Sleep 101: A Comprehensive Guide For All Your Queries

sleep 101

Introduction

Have you ever rolled around in your bed, hoping to get some sleep before that important exam? Or perhaps you have repeatedly asked yourself at what time should I wake up for this business trip but were unable to estimate the perfect sleep duration? It happens to many of us, and the culprit is our lack of awareness about sleep cycles and stages.

Like our need to eat and nourish ourselves, sleep is also a natural and recurring bodily requirement that you cannot skip without consequences. These drawbacks may be personal, such as a fatigued day ahead, failing to meet work deadlines set by your grumpy boss, or arriving at your wedding ceremony embarrassingly late. They can also be more severe in a lot of cases. For example, in the US alone, drowsy driving causes 6,000 fatal accidents yearly, and nurses who work for longer with no sleep are three times more likely to commit medical errors than those who sleep well. It is imperative to learn the nuts and bolts of sleeping to keep sleep problems from disharmonizing your life. This guide aims to answer all such queries.

What Happens to My Brain While I Sleep?

The time span and quality of your sleep have a direct correlation with your mental and physical health. Sleep is a catalyst for a lot of biological and chemical processes in your brain and body. The brain plasticity theory says that your mind retains new information that it has learned as the neurons reorganize themselves during sleep. It is also why mentors recommend students get a whole night’s sleep before crucial exams. During this time, the brain also gets rid of toxins that are the by-products of reactions occurring throughout the day. It helps declutter your nervous system and improve concentration-time and creativity.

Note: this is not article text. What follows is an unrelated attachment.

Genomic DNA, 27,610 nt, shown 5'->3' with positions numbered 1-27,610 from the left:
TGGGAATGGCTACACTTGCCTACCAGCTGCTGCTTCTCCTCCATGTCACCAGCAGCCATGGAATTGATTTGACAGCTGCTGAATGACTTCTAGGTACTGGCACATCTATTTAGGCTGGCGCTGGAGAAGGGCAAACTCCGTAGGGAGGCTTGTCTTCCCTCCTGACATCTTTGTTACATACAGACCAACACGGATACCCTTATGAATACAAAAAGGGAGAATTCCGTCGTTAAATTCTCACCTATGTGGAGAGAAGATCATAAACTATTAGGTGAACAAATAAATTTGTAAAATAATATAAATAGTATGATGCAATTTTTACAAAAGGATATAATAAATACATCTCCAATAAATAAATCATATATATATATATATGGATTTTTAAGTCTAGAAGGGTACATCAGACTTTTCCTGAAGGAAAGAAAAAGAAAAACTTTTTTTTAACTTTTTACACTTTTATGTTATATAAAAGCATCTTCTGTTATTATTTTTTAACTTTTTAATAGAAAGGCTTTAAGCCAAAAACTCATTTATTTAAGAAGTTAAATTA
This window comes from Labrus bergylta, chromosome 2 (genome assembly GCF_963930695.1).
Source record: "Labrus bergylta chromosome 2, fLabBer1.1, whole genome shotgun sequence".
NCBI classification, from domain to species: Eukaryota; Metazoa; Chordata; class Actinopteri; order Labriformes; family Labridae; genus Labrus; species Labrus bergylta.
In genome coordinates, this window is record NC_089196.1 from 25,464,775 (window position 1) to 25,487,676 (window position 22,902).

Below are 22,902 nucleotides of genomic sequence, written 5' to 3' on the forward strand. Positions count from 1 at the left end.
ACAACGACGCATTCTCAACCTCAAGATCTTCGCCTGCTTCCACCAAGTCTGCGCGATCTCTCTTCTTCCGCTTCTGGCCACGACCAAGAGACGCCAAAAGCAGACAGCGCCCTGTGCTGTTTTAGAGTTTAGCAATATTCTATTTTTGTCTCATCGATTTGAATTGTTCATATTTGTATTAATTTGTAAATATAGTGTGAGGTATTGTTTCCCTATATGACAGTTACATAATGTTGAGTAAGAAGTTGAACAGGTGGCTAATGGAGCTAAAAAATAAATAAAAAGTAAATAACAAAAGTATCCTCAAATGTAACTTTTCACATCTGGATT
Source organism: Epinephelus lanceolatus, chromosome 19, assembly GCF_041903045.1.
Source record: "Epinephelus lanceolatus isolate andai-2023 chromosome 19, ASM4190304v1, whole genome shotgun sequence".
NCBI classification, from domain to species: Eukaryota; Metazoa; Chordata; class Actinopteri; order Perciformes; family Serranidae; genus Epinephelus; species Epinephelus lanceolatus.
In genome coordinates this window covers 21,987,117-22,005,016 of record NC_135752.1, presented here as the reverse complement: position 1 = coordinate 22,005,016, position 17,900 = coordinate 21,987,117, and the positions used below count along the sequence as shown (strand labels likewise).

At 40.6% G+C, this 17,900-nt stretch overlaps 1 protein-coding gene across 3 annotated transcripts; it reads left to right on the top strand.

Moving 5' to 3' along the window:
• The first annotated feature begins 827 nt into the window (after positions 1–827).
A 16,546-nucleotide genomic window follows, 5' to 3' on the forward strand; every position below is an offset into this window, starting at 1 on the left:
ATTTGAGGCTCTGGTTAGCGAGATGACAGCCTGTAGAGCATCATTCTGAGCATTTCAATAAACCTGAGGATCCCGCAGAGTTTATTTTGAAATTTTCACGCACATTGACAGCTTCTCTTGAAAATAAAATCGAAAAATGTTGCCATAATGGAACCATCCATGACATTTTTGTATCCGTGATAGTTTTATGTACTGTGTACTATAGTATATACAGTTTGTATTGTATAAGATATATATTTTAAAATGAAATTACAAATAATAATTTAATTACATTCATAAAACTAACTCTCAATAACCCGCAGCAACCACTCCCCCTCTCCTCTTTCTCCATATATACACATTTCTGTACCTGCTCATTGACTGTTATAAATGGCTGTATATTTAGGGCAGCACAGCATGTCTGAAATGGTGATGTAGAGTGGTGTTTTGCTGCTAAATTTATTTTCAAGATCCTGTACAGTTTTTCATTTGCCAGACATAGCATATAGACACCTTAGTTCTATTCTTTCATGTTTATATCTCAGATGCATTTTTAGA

How Does Sleep Impact My Body?

Research shows that people with proper sleep schedules tend to have healthier organs and better immunity against diseases. Your body manufactures antibodies and proteins called cytokines during sleep, which then strengthen your immune system against germs. Quality sleep also facilitates blood pressure regulation and sympathetic nervous system activity. People with sleep deprivation are often at a higher risk of acquiring cardiovascular diseases for the same reason.

Experts have also found a link between healthy sleep and low insulin resistance. It means that your body is more likely to be receptive to the hormone insulin if you get proper sleep. This hormone regulates blood sugar levels. Good absorption by cells decreases the chance of hyperglycemia, a condition in which excess glucose builds up and manifests itself through obesity and heart diseases. For the same reason, chronically sleep-deprived people have a higher tendency to be diabetic, overweight, or have metabolic issues. Thus, sleep directly impacts your hormonal balance, organ health, and digestive system.

What Are the Sleep Cycles?

Rather than being in a monotonous state as you sleep, your mind undergoes several sleep cycles. These can range from four to six for a healthy adult, spread over seven to nine hours. Each of these cycles constitutes four primary stages of sleep that can be classified as REM (Rapid Eye Movement) and Non- REM (Non-Rapid Eye Movement). These are simplified below.